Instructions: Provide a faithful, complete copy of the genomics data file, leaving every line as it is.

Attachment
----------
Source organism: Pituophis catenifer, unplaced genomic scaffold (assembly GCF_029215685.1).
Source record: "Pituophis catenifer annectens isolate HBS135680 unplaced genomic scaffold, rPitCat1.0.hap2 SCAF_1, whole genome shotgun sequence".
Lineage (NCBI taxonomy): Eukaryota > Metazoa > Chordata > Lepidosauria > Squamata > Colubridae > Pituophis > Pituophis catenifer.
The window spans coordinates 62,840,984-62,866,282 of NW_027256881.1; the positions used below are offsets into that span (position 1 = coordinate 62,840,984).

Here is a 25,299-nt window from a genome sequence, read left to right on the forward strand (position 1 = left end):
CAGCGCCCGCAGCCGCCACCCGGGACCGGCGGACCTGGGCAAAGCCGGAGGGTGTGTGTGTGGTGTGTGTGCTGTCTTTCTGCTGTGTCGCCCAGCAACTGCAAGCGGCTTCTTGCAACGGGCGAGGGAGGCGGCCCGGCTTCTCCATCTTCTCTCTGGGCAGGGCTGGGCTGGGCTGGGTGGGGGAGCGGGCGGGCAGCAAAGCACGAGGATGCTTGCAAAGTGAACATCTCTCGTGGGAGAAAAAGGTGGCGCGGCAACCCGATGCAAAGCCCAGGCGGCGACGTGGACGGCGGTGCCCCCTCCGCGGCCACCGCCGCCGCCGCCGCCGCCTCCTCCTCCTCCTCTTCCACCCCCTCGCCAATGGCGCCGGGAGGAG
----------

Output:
Source organism: Pituophis catenifer, unplaced genomic scaffold (assembly GCF_029215685.1).
Source record: "Pituophis catenifer annectens isolate HBS135680 unplaced genomic scaffold, rPitCat1.0.hap2 SCAF_1, whole genome shotgun sequence".
Lineage (NCBI taxonomy): Eukaryota > Metazoa > Chordata > Lepidosauria > Squamata > Colubridae > Pituophis > Pituophis catenifer.
The window spans coordinates 62,840,984-62,866,282 of NW_027256881.1; the positions used below are offsets into that span (position 1 = coordinate 62,840,984).

Here is a 25,299-nt window from a genome sequence, read left to right on the forward strand (position 1 = left end):
CAGCGCCCGCAGCCGCCACCCGGGACCGGCGGACCTGGGCAAAGCCGGAGGGTGTGTGTGTGGTGTGTGTGCTGTCTTTCTGCTGTGTCGCCCAGCAACTGCAAGCGGCTTCTTGCAACGGGCGAGGGAGGCGGCCCGGCTTCTCCATCTTCTCTCTGGGCAGGGCTGGGCTGGGCTGGGTGGGGGAGCGGGCGGGCAGCAAAGCACGAGGATGCTTGCAAAGTGAACATCTCTCGTGGGAGAAAAAGGTGGCGCGGCAACCCGATGCAAAGCCCAGGCGGCGACGTGGACGGCGGTGCCCCCTCCGCGGCCACCGCCGCCGCCGCCGCCGCCTCCTCCTCCTCCTCTTCCACCCCCTCGCCAATGGCGCCGGGAGGAG